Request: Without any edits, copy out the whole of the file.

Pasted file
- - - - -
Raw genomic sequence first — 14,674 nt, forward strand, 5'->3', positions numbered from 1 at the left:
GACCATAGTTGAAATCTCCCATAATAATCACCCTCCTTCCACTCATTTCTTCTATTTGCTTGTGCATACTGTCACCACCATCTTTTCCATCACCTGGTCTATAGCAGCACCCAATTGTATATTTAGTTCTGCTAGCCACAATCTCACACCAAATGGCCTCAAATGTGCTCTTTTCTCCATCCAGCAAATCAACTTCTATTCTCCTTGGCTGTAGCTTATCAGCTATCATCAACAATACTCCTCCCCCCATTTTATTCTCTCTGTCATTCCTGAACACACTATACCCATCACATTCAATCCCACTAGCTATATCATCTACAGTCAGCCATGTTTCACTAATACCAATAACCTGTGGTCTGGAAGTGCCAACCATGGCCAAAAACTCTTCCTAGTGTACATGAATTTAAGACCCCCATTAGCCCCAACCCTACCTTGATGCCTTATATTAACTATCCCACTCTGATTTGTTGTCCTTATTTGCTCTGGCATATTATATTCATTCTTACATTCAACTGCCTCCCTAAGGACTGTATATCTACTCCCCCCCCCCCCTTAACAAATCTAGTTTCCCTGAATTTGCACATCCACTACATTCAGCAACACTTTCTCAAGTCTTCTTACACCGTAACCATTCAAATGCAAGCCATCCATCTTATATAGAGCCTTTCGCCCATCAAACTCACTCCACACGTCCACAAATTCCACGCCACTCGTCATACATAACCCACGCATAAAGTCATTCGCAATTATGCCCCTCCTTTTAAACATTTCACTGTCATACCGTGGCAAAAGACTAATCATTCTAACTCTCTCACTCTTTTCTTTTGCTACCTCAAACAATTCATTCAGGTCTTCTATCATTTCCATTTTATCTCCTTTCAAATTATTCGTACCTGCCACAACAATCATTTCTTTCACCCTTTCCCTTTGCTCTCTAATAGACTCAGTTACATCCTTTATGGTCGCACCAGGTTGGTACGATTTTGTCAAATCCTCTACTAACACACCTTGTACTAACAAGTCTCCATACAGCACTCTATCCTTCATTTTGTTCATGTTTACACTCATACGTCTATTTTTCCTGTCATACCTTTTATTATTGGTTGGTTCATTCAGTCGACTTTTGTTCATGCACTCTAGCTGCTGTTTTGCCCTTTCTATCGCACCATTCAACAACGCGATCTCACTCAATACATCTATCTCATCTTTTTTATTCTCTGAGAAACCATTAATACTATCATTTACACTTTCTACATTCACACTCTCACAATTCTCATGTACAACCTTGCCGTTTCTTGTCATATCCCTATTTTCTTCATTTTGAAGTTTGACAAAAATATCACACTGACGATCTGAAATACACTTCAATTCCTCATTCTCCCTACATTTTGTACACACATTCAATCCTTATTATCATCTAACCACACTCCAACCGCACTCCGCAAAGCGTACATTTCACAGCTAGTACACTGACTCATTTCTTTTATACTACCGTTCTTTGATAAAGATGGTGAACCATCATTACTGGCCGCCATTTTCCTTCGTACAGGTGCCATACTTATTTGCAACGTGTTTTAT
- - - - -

Raw genomic sequence first — 14,674 nt, forward strand, 5'->3', positions numbered from 1 at the left:
GACCATAGTTGAAATCTCCCATAATAATCACCCTCCTTCCACTCATTTCTTCTATTTGCTTGTGCATACTGTCACCACCATCTTTTCCATCACCTGGTCTATAGCAGCACCCAATTGTATATTTAGTTCTGCTAGCCACAATCTCACACCAAATGGCCTCAAATGTGCTCTTTTCTCCATCCAGCAAATCAACTTCTATTCTCCTTGGCTGTAGCTTATCAGCTATCATCAACAATACTCCTCCCCCCATTTTATTCTCTCTGTCATTCCTGAACACACTATACCCATCACATTCAATCCCACTAGCTATATCATCTACAGTCAGCCATGTTTCACTAATACCAATAACCTGTGGTCTGGAAGTGCCAACCATGGCCAAAAACTCTTCCTAGTGTACATGAATTTAAGACCCCCATTAGCCCCAACCCTACCTTGATGCCTTATATTAACTATCCCACTCTGATTTGTTGTCCTTATTTGCTCTGGCATATTATATTCATTCTTACATTCAACTGCCTCCCTAAGGACTGTATATCTACTCCCCCCCCCCCCTTAACAAATCTAGTTTCCCTGAATTTGCACATCCACTACATTCAGCAACACTTTCTCAAGTCTTCTTACACCGTAACCATTCAAATGCAAGCCATCCATCTTATATAGAGCCTTTCGCCCATCAAACTCACTCCACACGTCCACAAATTCCACGCCACTCGTCATACATAACCCACGCATAAAGTCATTCGCAATTATGCCCCTCCTTTTAAACATTTCACTGTCATACCGTGGCAAAAGACTAATCATTCTAACTCTCTCACTCTTTTCTTTTGCTACCTCAAACAATTCATTCAGGTCTTCTATCATTTCCATTTTATCTCCTTTCAAATTATTCGTACCTGCCACAACAATCATTTCTTTCACCCTTTCCCTTTGCTCTCTAATAGACTCAGTTACATCCTTTATGGTCGCACCAGGTTGGTACGATTTTGTCAAATCCTCTACTAACACACCTTGTACTAACAAGTCTCCATACAGCACTCTATCCTTCATTTTGTTCATGTTTACACTCATACGTCTATTTTTCCTGTCATACCTTTTATTATTGGTTGGTTCATTCAGTCGACTTTTGTTCATGCACTCTAGCTGCTGTTTTGCCCTTTCTATCGCACCATTCAACAACGCGATCTCACTCAATACATCTATCTCATCTTTTTTATTCTCTGAGAAACCATTAATACTATCATTTACACTTTCTACATTCACACTCTCACAATTCTCATGTACAACCTTGCCGTTTCTTGTCATATCCCTATTTTCTTCATTTTGAAGTTTGACAAAAATATCACACTGACGATCTGAAATACACTTCAATTCCTCATTCTCCCTACATTTTGTACACACATTCAATCCTTATTATCATCTAACCACACTCCAACCGCACTCCGCAAAGCGTACATTTCACAGCTAGTACACTGACTCATTTCTTTTATACTACCGTTCTTTGATAAAGATGGTGAACCATCATTACTGGCCGCCATTTTCCTTCGTACAGGTGCCATACTTATTTGCAACGTGTTTTAT